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13 Aug '14

Endless emails and church/staff conflict

Posted by T.J. Addington
It is not unusual when working with a troubled church to read endless emails regarding whatever it is that has created conflict. Even more interesting to me is when there is dysfunction on a church staff and staff members who work in close proximity to one another are exchanging lengthy emails rather than walking down the hall (or to an office next door) to have a conversation. 

Email dialogues are rarely helpful for resolving conflict. In fact, I would posit that they actually raise the level of conflict because it is easier to state things in non-negotiable language in an email than it is in person or on the phone. Thus the dialogue often becomes even more strident in email conversations (confrontations). In addition, emails are often written in the heat of the moment lacking the gift of reflection. Even worse, emails can be copied to many others which now widens the potential conflict rather than keeping it between two parties. Word to the wise: never put in an email anything you don't want the world to hear because they may.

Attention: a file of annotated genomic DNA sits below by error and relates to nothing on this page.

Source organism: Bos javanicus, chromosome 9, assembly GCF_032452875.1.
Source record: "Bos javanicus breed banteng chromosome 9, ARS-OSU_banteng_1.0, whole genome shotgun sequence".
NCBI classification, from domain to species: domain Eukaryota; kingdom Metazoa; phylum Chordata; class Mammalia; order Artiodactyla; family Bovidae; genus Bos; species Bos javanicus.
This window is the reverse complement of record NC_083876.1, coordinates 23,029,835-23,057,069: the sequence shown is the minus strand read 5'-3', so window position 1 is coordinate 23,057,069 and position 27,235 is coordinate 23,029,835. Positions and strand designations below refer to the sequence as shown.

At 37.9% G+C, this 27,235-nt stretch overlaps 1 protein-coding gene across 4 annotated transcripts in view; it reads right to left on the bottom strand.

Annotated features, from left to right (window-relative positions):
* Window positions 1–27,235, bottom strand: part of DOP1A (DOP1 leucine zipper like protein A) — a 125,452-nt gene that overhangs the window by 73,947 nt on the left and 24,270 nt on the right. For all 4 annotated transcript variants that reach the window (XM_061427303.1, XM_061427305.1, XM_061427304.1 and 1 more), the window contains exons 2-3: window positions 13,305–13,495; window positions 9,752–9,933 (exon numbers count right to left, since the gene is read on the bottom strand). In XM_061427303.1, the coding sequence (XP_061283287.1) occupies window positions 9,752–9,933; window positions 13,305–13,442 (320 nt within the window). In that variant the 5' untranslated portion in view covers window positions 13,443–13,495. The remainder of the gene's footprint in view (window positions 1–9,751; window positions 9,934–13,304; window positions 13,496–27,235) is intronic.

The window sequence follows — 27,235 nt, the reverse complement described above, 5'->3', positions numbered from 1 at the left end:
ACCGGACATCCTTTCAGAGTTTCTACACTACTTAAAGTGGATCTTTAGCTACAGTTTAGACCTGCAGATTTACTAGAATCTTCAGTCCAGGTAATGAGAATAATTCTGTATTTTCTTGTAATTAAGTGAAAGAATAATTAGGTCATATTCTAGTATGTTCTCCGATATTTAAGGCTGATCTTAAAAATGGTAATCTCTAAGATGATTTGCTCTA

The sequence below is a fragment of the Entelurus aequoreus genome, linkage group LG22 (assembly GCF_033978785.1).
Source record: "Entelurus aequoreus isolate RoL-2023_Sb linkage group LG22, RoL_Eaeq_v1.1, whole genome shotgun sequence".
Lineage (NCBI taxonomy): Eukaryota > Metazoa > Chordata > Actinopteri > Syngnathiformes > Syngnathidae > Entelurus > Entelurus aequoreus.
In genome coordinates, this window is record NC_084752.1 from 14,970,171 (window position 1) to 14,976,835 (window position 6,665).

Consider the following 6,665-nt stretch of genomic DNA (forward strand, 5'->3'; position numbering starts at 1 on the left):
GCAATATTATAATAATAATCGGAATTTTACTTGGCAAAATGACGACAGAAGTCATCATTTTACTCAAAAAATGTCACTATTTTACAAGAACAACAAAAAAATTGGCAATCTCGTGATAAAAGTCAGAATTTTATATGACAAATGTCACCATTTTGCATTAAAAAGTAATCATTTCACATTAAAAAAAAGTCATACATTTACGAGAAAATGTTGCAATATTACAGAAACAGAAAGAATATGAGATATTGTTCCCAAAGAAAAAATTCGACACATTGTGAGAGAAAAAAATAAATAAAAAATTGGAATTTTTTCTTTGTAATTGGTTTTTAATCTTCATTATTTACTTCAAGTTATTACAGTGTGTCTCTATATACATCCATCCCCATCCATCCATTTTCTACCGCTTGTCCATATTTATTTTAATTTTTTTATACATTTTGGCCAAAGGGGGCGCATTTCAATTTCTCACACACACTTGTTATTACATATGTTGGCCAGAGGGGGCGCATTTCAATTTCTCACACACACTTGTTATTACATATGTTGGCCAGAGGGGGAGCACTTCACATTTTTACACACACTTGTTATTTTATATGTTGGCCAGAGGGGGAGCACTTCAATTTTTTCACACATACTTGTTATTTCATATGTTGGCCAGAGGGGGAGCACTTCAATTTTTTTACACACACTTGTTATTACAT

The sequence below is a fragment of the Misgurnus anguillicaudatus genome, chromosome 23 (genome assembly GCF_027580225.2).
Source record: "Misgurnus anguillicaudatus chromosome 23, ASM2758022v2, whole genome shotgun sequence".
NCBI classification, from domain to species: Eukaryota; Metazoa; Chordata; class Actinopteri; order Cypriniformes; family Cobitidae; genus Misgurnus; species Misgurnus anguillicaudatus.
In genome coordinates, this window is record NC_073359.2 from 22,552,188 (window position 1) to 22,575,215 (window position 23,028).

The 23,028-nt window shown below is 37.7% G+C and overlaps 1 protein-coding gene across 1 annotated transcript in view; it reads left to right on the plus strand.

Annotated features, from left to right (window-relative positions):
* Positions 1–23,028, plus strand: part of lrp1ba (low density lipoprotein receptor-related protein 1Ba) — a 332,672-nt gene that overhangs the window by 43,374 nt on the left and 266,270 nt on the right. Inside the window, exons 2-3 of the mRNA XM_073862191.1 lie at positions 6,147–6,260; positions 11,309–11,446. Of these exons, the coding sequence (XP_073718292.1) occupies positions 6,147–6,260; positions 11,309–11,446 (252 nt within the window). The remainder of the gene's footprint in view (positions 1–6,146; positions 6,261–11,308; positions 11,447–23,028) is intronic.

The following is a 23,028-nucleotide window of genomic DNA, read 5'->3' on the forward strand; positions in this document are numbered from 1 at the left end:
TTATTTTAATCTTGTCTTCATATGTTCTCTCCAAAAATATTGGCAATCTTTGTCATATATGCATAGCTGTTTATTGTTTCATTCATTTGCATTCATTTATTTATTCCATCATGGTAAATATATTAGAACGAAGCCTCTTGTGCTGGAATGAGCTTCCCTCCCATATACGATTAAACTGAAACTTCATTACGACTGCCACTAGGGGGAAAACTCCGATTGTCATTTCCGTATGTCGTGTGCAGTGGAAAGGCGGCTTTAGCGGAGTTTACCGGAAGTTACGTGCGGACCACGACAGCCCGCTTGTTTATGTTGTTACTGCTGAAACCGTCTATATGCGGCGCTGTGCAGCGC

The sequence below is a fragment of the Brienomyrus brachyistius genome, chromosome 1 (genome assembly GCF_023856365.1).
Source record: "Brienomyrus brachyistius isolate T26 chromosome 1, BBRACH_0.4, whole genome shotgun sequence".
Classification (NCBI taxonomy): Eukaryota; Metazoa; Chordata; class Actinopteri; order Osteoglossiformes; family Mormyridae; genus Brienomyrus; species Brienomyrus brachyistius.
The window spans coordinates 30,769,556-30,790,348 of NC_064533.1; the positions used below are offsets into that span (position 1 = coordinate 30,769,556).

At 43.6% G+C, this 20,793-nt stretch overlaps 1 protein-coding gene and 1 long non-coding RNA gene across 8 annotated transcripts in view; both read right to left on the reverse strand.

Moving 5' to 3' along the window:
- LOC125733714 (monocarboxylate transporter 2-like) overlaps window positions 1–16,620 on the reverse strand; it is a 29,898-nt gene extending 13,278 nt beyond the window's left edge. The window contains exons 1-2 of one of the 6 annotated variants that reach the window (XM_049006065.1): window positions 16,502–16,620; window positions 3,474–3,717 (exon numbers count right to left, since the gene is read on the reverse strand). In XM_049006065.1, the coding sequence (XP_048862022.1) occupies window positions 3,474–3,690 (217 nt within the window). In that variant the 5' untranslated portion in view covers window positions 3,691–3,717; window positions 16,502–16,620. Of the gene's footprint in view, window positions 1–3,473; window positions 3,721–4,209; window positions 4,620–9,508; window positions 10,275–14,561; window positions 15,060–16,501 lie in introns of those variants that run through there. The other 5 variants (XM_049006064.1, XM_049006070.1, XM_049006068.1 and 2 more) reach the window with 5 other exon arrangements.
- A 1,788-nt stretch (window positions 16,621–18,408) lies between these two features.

Emails do not allow one to sit down face to face and seek clarification, look one in the eye and listen carefully, empathize or challenge points of view in a personal way. I will often receive emails asking for an answer or seeking my perspective and I will reply, "It sounds like this is a conversation, not an email." Then I will schedule a phone call.

People with good emotional intelligence are not afraid of conversations. Often email exchanges are a substitute for a conversation out of fear or an unwillingness to dialogue with someone that we know disagrees with us. Ironically, personal conversations tend to diminish rather than increase the level of conflict. Especially if the two parties are at least willing to listen to each other and seek understanding. Email missives are a cowards way out of a personal conversation where we are more accountable for our words, body language and attitudes.

When there is conflict, walk down the hall, pick up the phone or make a Skype call rather than write down words you cannot retract and which may polarize rather than heal. In fact, this is my practice whenever I hear that there are people who have issues with me. Rather than wonder or make assumptions I pick up the phone and seek to resolve whatever it is that has caused a disruption in the relationship. 

In conflict, have a conversation rather than sending an email.